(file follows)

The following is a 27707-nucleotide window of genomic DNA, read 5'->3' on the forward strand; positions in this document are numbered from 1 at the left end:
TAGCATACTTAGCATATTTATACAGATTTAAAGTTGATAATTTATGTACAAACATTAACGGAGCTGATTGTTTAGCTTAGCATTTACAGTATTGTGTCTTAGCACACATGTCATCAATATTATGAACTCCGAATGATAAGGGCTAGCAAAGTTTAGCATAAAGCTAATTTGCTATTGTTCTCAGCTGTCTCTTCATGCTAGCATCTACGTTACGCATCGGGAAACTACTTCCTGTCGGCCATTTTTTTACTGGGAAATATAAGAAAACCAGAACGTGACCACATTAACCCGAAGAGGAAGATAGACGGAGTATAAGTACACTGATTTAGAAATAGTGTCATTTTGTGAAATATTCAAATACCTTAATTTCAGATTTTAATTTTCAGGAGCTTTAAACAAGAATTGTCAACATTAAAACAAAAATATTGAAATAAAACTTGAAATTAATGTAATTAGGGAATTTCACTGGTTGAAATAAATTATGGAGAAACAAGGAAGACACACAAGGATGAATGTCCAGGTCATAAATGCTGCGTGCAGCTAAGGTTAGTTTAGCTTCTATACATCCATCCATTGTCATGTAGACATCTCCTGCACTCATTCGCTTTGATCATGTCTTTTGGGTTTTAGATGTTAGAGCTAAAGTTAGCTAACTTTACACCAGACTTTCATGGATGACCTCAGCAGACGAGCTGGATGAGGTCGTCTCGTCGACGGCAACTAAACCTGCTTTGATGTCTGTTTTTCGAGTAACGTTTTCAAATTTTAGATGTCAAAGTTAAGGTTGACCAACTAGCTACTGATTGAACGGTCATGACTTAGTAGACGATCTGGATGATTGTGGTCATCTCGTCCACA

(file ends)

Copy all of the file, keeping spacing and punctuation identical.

The following is a 27707-nucleotide window of genomic DNA, read 5'->3' on the forward strand; positions in this document are numbered from 1 at the left end:
TAGCATACTTAGCATATTTATACAGATTTAAAGTTGATAATTTATGTACAAACATTAACGGAGCTGATTGTTTAGCTTAGCATTTACAGTATTGTGTCTTAGCACACATGTCATCAATATTATGAACTCCGAATGATAAGGGCTAGCAAAGTTTAGCATAAAGCTAATTTGCTATTGTTCTCAGCTGTCTCTTCATGCTAGCATCTACGTTACGCATCGGGAAACTACTTCCTGTCGGCCATTTTTTTACTGGGAAATATAAGAAAACCAGAACGTGACCACATTAACCCGAAGAGGAAGATAGACGGAGTATAAGTACACTGATTTAGAAATAGTGTCATTTTGTGAAATATTCAAATACCTTAATTTCAGATTTTAATTTTCAGGAGCTTTAAACAAGAATTGTCAACATTAAAACAAAAATATTGAAATAAAACTTGAAATTAATGTAATTAGGGAATTTCACTGGTTGAAATAAATTATGGAGAAACAAGGAAGACACACAAGGATGAATGTCCAGGTCATAAATGCTGCGTGCAGCTAAGGTTAGTTTAGCTTCTATACATCCATCCATTGTCATGTAGACATCTCCTGCACTCATTCGCTTTGATCATGTCTTTTGGGTTTTAGATGTTAGAGCTAAAGTTAGCTAACTTTACACCAGACTTTCATGGATGACCTCAGCAGACGAGCTGGATGAGGTCGTCTCGTCGACGGCAACTAAACCTGCTTTGATGTCTGTTTTTCGAGTAACGTTTTCAAATTTTAGATGTCAAAGTTAAGGTTGACCAACTAGCTACTGATTGAACGGTCATGACTTAGTAGACGATCTGGATGATTGTGGTCATCTCGTCCACA